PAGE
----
Most of them won’t survive until adulthood… less than one per cent, in fact. That’s just the way it is for baby turtles – they are a food source for other creatures of the ocean and that’s why each mother lays so many eggs. But those who do survive will swim and feed in the ocean for about 30 years until they return to this area for breeding.
Just as the group is heading back to the centre, after all the turtles have safely made it into the water, there’s a radio call from Lisa. She’s found a turtle digging a nest a few hundred metres up the beach. I grab my things and head along the sand to meet up with her.
Most visitors to the Mon Repos Turtle Rookery will see either a hatching or a nesting. It is possible to wait until all the groups have had a turn and then go back out again to see something else, but nothing is guaranteed. That is the way with nature. Some people wait hours until they even go down to the beach for the first time. But because the rangers have kindly offered to let me see how the operation runs, I arrive at my second event for the evening.
Again, the group has yet to arrive. Lisa has called it in but we’re down the far end of the beach and it’s taking a while for the group to walk here. As we wait, I watch a large turtle on the beach near the dunes systematically digging a hole to lay her eggs. It’s mesmerising how clever yet instinctual it is. She uses one back flipper to dig down and scoop up some sand. As she brings it back up and throws it off to one side, she shifts her weight and puts the flipper on the other side down the hole to do the same. Back and forth she goes until everyone else arrives.
By the time the group is settled around in a semicircle, the turtle has begun laying her eggs. She seems unbothered by the group of humans around her. The way Lisa describes it, the animal is aware we are all there but she is now so committed to her task that she’ll only get worried if she feels threatened. Everyone keeps well back to avoid that.
Eventually the turtle finishes laying the eggs and she takes a long time to fill in the hole and cover the nest with sand. It’s important that she camouflages the location so predators can’t find the eggs so she flips sand around and rubs against the beach. By this stage the tide has risen and the water is almost at the nest. When the turtle is done, she turns to the ocean and slides back in, swimming off into the dark blue depths.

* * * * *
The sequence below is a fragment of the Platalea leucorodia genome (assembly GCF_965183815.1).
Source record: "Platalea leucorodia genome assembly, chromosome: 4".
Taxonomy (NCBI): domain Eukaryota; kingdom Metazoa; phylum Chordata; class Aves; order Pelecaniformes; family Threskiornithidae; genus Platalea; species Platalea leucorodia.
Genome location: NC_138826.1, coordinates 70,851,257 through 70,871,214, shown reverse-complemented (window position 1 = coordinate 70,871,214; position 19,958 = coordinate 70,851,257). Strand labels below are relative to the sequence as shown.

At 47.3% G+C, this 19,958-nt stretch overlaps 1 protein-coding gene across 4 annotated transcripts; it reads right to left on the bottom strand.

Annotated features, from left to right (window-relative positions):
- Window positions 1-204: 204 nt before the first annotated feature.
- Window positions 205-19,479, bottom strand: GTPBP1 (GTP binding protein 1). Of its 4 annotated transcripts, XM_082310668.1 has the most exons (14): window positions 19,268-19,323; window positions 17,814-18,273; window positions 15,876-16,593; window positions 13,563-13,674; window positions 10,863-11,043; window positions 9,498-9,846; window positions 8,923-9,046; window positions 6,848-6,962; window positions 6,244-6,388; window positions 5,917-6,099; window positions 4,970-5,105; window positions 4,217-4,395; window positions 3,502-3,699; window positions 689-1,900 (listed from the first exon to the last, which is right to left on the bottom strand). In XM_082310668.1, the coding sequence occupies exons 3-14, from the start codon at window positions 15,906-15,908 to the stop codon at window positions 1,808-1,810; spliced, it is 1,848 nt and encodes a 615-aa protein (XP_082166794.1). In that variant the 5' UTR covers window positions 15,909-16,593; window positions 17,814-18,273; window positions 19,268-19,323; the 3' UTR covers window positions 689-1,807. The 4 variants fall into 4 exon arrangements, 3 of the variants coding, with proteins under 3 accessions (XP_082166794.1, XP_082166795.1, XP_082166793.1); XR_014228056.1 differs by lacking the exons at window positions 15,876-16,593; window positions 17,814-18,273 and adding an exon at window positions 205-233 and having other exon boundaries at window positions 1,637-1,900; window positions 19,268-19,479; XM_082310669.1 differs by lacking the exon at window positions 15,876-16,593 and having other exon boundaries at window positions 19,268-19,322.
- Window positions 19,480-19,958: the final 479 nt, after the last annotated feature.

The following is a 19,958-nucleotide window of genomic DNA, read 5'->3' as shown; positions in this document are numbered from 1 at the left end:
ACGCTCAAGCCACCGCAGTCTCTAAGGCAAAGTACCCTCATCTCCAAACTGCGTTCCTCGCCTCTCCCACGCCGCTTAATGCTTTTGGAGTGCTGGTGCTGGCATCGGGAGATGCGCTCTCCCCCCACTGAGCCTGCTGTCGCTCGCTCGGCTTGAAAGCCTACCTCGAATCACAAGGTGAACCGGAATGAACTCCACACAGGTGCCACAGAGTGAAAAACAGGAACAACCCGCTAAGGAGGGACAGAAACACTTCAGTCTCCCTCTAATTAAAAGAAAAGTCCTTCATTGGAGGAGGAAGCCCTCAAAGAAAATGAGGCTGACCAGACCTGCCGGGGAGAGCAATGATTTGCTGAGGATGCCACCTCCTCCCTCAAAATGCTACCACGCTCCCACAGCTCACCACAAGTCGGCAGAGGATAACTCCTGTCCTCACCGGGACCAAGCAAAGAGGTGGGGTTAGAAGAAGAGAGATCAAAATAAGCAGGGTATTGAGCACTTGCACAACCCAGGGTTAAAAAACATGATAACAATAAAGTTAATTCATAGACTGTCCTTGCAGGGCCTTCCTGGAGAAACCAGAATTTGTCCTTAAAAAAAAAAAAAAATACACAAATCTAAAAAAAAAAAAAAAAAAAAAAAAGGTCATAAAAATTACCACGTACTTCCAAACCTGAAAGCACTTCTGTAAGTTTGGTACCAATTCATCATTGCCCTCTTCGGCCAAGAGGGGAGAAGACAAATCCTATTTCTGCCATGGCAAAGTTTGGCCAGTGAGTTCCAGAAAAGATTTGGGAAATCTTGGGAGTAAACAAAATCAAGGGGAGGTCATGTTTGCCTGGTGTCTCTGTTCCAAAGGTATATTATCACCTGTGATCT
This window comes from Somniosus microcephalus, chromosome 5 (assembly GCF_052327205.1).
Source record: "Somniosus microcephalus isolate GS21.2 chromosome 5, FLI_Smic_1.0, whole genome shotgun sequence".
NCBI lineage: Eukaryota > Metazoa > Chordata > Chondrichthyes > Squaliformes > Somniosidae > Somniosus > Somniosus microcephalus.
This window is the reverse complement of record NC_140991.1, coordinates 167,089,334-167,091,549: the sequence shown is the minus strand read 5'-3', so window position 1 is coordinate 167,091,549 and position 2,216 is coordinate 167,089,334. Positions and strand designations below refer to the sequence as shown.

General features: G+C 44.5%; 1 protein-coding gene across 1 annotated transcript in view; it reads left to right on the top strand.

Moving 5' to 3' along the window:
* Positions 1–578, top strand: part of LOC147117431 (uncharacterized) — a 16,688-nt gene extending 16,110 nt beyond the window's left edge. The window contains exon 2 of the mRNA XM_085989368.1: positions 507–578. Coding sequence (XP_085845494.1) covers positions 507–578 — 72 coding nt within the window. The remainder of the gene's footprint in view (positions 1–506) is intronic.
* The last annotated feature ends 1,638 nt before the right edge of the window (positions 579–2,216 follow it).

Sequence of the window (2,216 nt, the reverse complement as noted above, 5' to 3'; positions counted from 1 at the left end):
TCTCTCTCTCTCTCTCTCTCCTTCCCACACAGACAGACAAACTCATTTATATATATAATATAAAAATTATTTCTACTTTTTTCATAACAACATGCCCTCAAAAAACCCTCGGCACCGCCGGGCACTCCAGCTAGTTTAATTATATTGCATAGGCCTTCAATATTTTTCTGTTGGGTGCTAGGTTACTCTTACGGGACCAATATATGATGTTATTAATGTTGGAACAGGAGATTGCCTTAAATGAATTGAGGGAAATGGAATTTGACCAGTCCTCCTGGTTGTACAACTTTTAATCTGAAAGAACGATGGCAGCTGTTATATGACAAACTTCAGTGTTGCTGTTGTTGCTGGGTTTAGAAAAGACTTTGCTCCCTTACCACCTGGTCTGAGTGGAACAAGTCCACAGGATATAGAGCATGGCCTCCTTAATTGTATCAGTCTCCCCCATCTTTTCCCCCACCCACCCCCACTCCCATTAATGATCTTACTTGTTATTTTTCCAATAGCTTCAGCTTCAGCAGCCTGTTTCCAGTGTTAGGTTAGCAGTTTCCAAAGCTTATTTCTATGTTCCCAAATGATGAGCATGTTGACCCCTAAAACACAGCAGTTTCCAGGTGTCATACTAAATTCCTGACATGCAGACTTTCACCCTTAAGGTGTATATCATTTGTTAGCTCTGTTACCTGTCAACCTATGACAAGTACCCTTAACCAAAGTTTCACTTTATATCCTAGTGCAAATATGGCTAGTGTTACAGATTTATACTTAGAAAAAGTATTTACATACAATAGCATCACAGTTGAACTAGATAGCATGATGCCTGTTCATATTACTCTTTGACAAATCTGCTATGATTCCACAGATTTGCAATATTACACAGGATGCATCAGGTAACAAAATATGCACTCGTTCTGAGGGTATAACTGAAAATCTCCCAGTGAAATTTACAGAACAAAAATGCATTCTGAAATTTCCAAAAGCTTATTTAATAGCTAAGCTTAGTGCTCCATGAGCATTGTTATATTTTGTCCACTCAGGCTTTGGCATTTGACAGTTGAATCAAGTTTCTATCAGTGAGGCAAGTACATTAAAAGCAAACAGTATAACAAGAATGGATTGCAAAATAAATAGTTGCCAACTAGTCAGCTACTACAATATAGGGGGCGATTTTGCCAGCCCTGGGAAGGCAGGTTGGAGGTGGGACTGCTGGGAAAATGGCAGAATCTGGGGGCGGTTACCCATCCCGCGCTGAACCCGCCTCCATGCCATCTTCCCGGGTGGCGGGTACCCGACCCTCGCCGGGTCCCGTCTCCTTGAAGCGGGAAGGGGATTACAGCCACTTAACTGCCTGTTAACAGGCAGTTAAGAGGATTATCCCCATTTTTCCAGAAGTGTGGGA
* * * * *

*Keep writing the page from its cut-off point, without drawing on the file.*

For many visitors, this is a special experience. Being up close with these peaceful animals is rare and the rangers here at Mon Repos try to make sure you have a meaningful time. There are, however, a lot of variables. The animal behaviour, the weather, the tides, and the number of people all mean the night is unpredictable and it’s clear that some visits and some experiences are better than others.
What is consistent is the importance of conservation and the emphasis on the safety of the turtles. When I asked Cathy about it, as we were crouched over the empty nest and she was counting egg shells for research information, she told me that having visitors is as important for conservation as anything else they do. Spreading awareness and having people see nature at work in the wild is what will ultimately protect the turtles. After all, we are the biggest cause of the things that threaten them.
Time Travel Turtle was a guest of Queensland but the opinions, over-written descriptions and bad jokes are his own.